In 2016, Ioana Man attended a youth conference in Italy called Think Global, Act Local. She attended as a representative of the Romanian environmental NGO, Society for Responsible Consumption.

At the conference, Ioana became familiar with terms like sustainability, recycling and food waste. As a third year psychology student studying in Cluj, Ioana returned home from Italy wondering how she might make sense of what she had learned and put this knowledge into action.

Two weeks after the conference, she returned to her native city of Aiud and gathered a handful of people to discuss a simple idea. The question was simple:

Could we feed poor families in the city with food products from the market vendors that were destined for the dump because they could not be sold?

“I knew that this kind of project could easily be organized, even in my city. However, I was still a little reluctant to face the reactions of the market vendors. I was expecting to find hostile people, but instead, many of them showed enthusiasm. ‘Finally, we’ve been waiting for you for God knows how long’, was more or less what people were saying,” shared Ioana.

Zero Waste: Diana Călin, Cosmin Georgiu, Ioana Man and Anda Goia

Since September, this unique team has collected over 1,000 pounds of vegetables, which have reached the homes of more than 50 impoverished locals.

The project adopted the name Zero Waste and was registered in a competition organized by the European Commission called Refresh, an attempt to create and develop strategic programs alongside European governments that will ultimately reduce food waste.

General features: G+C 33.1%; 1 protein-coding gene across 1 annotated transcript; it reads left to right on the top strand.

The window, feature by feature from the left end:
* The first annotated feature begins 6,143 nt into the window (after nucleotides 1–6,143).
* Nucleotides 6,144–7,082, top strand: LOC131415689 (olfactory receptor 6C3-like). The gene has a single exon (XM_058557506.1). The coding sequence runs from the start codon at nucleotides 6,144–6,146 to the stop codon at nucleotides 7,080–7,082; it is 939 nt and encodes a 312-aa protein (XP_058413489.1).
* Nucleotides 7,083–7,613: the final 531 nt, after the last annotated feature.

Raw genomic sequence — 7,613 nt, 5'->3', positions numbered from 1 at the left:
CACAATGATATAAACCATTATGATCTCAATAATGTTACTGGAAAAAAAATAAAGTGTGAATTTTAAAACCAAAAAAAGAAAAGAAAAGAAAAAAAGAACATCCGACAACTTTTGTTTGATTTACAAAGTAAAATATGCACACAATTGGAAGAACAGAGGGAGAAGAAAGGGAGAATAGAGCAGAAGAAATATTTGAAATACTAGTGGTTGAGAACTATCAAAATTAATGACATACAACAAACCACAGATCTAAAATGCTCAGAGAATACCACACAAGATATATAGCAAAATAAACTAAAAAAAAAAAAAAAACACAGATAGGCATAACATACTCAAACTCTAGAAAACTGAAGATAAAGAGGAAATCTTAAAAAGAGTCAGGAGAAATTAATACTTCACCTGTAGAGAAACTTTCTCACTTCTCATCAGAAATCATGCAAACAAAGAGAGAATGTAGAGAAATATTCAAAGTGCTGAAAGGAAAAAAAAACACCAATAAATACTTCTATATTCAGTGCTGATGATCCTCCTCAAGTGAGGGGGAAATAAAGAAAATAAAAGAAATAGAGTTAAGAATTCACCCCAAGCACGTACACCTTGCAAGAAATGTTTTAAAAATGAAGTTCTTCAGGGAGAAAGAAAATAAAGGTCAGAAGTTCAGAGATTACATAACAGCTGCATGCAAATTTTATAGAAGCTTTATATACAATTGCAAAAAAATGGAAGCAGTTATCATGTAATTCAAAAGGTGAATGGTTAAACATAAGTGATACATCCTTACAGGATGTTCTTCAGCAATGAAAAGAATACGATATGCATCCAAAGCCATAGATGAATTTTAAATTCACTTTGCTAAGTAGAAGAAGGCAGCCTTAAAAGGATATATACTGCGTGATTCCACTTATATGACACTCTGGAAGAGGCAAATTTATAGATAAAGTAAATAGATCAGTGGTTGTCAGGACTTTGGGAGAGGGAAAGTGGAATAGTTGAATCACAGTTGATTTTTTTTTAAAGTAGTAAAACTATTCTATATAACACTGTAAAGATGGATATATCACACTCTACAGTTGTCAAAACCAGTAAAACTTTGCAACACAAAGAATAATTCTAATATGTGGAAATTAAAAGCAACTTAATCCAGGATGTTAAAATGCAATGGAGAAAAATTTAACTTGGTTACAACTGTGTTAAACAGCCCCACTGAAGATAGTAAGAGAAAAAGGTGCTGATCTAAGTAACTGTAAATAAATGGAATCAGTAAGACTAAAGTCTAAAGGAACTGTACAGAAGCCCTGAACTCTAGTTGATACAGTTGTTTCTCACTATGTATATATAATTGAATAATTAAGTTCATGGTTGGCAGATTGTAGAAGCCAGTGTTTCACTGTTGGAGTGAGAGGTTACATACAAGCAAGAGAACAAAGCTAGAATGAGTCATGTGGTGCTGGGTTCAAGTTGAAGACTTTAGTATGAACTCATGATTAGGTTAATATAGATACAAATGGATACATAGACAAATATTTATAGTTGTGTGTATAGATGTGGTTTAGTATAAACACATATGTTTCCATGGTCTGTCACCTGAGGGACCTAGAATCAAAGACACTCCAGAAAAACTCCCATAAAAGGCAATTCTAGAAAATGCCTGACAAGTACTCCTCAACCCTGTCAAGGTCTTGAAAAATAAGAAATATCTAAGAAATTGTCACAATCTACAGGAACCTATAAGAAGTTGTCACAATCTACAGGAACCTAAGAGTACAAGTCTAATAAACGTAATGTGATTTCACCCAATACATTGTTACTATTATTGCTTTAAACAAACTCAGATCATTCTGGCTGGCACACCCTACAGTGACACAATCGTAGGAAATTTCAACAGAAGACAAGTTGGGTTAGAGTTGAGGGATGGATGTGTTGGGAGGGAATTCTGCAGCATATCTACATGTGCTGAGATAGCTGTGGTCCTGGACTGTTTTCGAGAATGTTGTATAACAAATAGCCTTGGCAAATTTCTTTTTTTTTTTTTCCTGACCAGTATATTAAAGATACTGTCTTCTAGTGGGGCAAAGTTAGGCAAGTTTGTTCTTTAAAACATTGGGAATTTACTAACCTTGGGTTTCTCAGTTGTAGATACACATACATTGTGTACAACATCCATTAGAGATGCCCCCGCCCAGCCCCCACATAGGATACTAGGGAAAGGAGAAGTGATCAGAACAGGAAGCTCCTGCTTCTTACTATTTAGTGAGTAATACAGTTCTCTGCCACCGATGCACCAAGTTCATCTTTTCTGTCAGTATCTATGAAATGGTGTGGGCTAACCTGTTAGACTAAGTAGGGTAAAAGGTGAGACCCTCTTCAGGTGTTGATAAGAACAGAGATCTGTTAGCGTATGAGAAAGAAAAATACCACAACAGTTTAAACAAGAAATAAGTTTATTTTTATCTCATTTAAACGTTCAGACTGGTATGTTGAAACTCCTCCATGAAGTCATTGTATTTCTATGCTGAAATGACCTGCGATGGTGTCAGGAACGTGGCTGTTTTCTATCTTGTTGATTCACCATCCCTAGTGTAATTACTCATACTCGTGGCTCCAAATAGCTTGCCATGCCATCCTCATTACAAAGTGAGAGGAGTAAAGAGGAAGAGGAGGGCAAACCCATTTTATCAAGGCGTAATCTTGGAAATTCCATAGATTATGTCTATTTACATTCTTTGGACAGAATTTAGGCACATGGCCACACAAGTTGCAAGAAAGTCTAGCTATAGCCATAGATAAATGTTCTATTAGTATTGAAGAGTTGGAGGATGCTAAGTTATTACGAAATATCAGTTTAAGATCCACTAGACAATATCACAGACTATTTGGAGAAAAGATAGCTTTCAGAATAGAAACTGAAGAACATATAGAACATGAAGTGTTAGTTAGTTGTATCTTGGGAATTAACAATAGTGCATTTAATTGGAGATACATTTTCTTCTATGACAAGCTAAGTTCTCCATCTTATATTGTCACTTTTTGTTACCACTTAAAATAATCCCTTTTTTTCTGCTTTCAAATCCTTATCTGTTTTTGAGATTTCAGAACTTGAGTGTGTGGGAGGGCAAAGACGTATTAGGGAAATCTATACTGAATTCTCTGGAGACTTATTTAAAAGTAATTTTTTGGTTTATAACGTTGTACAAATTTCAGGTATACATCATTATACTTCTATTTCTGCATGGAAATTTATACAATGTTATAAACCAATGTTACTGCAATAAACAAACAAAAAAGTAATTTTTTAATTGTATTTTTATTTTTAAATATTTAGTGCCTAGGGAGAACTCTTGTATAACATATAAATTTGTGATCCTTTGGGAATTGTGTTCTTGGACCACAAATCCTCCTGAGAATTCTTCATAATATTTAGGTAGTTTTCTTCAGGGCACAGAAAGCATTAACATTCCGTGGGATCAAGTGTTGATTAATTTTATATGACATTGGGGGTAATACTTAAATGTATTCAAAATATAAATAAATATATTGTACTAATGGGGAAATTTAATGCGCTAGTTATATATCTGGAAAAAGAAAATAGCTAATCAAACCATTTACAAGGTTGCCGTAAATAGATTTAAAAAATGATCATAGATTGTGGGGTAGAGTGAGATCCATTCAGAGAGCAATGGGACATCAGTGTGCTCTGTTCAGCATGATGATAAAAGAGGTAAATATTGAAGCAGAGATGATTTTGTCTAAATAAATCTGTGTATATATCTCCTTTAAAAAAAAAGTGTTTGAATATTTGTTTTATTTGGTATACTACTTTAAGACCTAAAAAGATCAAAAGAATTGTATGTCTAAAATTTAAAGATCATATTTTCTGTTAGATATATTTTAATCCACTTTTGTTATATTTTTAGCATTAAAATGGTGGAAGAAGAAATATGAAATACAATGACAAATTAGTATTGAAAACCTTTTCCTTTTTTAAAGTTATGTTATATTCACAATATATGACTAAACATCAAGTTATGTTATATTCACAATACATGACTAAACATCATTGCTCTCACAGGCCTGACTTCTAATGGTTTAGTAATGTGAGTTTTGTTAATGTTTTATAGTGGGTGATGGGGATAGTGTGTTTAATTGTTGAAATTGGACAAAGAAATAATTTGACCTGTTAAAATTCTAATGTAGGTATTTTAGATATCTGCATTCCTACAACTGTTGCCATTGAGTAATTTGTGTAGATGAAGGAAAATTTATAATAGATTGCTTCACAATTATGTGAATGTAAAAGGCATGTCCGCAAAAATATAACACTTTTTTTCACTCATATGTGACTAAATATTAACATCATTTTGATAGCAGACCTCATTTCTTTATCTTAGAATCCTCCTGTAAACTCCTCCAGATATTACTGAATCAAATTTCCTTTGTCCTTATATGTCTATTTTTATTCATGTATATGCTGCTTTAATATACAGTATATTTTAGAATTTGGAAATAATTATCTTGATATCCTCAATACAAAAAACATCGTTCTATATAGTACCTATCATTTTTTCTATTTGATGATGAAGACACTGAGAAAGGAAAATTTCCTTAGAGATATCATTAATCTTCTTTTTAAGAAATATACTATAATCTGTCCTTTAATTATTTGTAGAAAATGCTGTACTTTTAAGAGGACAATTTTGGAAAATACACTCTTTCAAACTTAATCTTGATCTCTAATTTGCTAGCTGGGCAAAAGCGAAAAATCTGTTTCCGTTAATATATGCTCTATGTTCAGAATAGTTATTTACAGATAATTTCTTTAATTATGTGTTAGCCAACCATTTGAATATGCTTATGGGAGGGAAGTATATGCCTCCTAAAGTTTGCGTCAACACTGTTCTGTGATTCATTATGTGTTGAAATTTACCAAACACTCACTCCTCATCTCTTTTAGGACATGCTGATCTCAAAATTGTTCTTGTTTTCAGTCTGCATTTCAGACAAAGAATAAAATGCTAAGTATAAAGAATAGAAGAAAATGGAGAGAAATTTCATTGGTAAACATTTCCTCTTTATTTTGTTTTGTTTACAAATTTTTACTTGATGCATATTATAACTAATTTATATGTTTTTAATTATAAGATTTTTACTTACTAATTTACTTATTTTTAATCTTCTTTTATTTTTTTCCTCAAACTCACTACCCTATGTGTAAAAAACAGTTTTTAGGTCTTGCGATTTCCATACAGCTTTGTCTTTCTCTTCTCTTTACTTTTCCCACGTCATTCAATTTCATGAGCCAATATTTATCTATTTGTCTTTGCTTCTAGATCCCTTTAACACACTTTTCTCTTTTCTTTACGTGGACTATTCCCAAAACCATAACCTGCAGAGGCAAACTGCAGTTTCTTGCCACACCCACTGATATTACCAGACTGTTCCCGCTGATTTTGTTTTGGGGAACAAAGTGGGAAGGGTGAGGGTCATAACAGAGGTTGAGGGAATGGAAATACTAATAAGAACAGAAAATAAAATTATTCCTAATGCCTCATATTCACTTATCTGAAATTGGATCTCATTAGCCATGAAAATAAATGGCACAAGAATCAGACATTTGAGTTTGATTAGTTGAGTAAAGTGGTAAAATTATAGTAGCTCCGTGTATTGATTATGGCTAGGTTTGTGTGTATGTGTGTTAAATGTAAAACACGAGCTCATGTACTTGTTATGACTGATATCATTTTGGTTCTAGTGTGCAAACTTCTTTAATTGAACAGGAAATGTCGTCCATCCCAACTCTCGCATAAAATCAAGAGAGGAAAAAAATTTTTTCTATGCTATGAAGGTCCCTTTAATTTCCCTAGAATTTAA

Out of the 47 European projects that made it to the finals, the Zero Waste team from Aiud received the most votes on the Refresh website with over 17,000 in total. The team will be heading to Berlin in May of 2017 to present their project at the REFRESH Food Waste 2017 Conference.

The initiative of these young people has touched an entire community. The people of Aiud discovered this “movement” through brochures, pamphlets and stickers that were distributed around the city.

As a result, once or twice a week, the Zero Waste volunteers arrive to pick up their “impost” vegetables that wouldn’t last another day on the stand, but are still healthy and edible. Zero Waste also has a specially designated stand in the food market where vendors can leave the products they no longer need.

Additionally, there is a bakery that now provides bread to the families who receive produce from the volunteers.

Ioana Man’s team consists of her mother, Laura Man – a teacher, Raluca Popan – an illustrator, Diana Ioana Călin – a consultant in sustainable development and co-founder of the NGO Society for Responsible Consumption, Anda Goia- specialist manager, Casandra Ioan – teacher, Cosmin Georgiu – a recruitment specialist and Andreea Mihăilescu – a student in the eleventh grade.

Ioana says that Zero Waste is starting to bear fruit and even generate provisions for the winter months.

“We contact the people whom we believe need some support, and we ask them if we can drop off some of the produce we collect from the market.

We’ve helped certain families on a variety of occasions. Once, when we visited a particular family for the third time, the mother asked us if we wanted to try the roasted vegetable spread she had made out of the vegetables we had previously brought. She told us that the spread had turned out incredibly well.

It was an emotional moment that encouraged me to become even more courageous and ambitious. People want to help each other. Now we are starting to find food sources for the winter months.”